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John & Phyllis Murphy 1954 house - Camperdown

Hi Folks

I own (and am reluctantly selling) my John and Phyllis Murphy designed house in Camperdown, in Victoria's western volcanic plains. It was designed in 1954 and built in 1957. Consultants have described it as 'post WWII Modern'. It's built with fibro cladding, alum roof and concrete stumps; very minimalist. I call it my ‘architecturally designed shed'. I love it.

The place sits on the side of Mount Leura - a volcanic scoria cone - on the edge of town. It has uninterrupted northward views of the western plains. Grazing Fresian cows are the only obstruction of the view. You can see Mount Buninyong (90km away) near Ballarat on a clear day. Behind the house is a service road to the Princes Hwy with a 3km-ish long avenue of Elms in between. Over the road from the Elms is parkland and some housing and forming a backdrop to this is Mount Leura. I’m reluctant to sell, but…

The place has a heritage overlay. Heritage Advisor to Corangamite Shire, Samantha Westbrooke has provided a pre-application advice. I can provide this on request (file size is too big for attachments on this forum - and prob this posting too!)

I’m posting with the double intent of trying to flog the joint but also, if I fail to sell it I’d like to share ideas about design of the house because I’m keen to make some extensions and do some landscaping. I’m a horticulturalist and permaculturalist (and now a teacher) and have some knowledge of sustainable design. My idea would be to extend northwards with lots of glass atria at the ground level and a more solid structure at the second level and beneath it where the view would not be obstructed. I would connect existing outbuildings by extending the atria between them. The atria would maintain views but also bring my landscaping into the atria, enhancing the openness and sense of being a large and natural living space. These atria will abut the living space of the existing house and work to merge the two, but hopefully the glassiness of the extension will serve not to obstruct the presence of the existing house while still bringing the two abodes close together. The atria would mesh with the landscaping that would run down the western side of the house - on the opposite side of the solid extensions - and brush past and within the atria. The landscaping would cross the glass barriers by using the same stone on each side of the glass. Glass would open to the outside. The atria would be able to be closed off from the existing house. Hopefully some solar gain could be made from the atria. I picture large, heavy, exposed, used timbers, dry stone walls, lots of glass, vines and palms, slats, angled roofs, maybe slate, maybe split level, stone paving, Japanese/Indigenous/volcanic stone-style landscaping, raised beds, food production, keeping the existing fruit trees and restoring the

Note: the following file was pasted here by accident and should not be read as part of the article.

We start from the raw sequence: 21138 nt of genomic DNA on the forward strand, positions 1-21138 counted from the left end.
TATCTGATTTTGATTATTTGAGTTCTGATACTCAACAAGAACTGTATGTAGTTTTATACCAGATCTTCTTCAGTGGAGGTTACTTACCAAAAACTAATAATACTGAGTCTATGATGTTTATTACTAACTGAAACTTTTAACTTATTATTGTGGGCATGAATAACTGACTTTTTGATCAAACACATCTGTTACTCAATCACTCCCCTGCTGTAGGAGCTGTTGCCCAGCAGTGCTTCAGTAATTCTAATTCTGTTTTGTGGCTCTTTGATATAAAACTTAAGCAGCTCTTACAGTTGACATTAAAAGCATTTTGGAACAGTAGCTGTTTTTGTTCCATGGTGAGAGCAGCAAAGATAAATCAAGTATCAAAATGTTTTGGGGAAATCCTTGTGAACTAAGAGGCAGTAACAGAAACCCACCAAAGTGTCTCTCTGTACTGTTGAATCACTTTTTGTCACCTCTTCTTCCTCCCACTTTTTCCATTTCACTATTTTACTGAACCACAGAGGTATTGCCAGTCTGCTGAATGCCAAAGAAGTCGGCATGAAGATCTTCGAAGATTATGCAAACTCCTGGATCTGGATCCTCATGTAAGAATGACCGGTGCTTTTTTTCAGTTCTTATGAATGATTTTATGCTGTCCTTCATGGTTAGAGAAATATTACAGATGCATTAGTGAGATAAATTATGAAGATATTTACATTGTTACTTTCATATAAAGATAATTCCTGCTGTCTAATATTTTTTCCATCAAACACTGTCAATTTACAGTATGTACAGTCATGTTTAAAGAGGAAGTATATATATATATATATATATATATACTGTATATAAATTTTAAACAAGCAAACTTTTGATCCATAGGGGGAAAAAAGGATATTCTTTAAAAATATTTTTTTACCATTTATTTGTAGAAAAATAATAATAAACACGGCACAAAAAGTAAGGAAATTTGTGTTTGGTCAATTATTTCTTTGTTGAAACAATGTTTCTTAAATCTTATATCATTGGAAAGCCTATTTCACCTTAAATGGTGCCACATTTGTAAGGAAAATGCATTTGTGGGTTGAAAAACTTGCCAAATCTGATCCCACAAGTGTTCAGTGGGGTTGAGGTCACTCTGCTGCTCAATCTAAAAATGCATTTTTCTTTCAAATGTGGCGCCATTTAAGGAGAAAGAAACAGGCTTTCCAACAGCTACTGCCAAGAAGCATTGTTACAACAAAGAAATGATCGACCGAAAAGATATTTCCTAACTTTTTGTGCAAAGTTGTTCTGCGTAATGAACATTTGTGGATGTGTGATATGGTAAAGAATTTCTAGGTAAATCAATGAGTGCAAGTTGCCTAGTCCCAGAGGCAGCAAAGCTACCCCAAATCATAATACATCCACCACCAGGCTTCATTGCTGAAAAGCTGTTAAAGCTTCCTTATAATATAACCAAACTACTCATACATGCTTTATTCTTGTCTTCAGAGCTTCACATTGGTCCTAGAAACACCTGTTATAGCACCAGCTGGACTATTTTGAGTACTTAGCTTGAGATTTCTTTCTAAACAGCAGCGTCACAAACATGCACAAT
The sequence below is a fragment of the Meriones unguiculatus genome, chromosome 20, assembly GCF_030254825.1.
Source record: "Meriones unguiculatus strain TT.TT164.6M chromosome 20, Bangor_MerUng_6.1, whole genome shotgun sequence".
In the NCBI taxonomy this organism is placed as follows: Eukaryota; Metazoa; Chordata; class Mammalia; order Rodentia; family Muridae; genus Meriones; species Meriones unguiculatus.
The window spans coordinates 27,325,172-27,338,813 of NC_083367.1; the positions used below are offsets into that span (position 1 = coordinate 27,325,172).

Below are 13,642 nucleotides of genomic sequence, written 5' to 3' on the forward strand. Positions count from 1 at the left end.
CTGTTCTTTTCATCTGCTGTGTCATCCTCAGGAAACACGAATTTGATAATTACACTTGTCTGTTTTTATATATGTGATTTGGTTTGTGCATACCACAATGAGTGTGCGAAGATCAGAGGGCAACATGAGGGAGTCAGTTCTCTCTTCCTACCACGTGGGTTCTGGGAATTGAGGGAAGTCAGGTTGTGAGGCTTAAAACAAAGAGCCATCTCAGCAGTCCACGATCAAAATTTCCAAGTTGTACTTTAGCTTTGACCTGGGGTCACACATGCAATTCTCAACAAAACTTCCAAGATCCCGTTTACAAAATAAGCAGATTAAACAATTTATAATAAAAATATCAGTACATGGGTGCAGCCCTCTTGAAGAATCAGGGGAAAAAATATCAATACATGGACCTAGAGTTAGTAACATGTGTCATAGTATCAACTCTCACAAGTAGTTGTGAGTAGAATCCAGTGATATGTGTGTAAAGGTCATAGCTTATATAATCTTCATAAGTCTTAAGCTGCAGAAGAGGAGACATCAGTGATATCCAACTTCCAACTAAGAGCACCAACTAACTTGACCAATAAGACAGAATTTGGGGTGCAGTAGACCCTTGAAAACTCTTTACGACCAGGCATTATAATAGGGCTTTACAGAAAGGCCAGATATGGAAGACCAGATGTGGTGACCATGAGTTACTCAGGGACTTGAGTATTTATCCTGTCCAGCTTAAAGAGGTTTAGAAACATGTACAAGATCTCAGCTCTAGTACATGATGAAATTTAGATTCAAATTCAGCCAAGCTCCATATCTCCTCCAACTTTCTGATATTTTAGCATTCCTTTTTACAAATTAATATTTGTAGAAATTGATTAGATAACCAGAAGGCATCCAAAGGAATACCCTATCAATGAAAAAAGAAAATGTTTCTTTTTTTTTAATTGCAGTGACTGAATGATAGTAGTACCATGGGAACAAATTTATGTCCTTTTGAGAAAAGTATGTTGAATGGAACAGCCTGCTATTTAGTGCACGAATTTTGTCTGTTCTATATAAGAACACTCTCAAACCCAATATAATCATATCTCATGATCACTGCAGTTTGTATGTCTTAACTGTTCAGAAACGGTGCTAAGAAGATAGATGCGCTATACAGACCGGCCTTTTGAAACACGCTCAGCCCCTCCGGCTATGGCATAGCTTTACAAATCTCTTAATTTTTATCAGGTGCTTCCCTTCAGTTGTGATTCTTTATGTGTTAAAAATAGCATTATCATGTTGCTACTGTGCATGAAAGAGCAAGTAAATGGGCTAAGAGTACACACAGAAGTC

existing glass house.

Samantha has suggested I look at Butterpaper as a forum for heritage matters. I’m not sure what to expect. I welcome any comments on design or inquires on the house.
I'll try to attach plans and images soon (file size limitations = prob), otherwise just ask...



  • peter_j
    edited November -1
    Hi again Justin, do you have any pics? I don't know much (or anything) about the Murphys.

    Things have gone a bit quiet in the forum since facebook's explosion, but despite lack of posts, visitor traffic from google is still heavy, so your posts won't be in vain...

    Regarding the file size limitations, I think it's fine if under 2MB. If you're still having troubles, email to me via peter {{{at}}}
  • Justin
    edited July 2011
    Hi Peter

    Thanks for the reply.

    I can't tell you too much about the Murphys, except that they were progressive designers for their period. The house built in Camperdown was contentious because it was so unique and understated when compared to the the existing architecture of the town.

    I've set up a site at tumblr to help promote the house, and have put the url on the for sale sign at the house. I'll be adding info on the house, updates on the prospective sale (if it does sell - I would like to keep it and make some extensions - I've got some ideas I'd like to develop), my design ideas, of if people want to contribute design ideas (and become a potential architect/consultant for the job) or just discuss things thay check out my new site at tumblr. I'll be adding design sketches, pics and so on, soon:

    Facebook! I just shut down my page. People ask how to do this because it's apparently difficult to do so. The key is to just not use it and eventually it will shut down. I'm told 2 weeks but suspect it may take longer. I'm going to wait for 1 year and if it doesn't I'm going to make formal complaints. I can't help visualising marketers salivating over the megatonnes of user data FB generates. FB users are inadvertantly telling marketers what and how to sell them the crap that we buy that ensures we stuff up the planet and keep us in debt. Cynical? maybe

    I'll send you some pics when I get them - thanks, Peter

    bye for now
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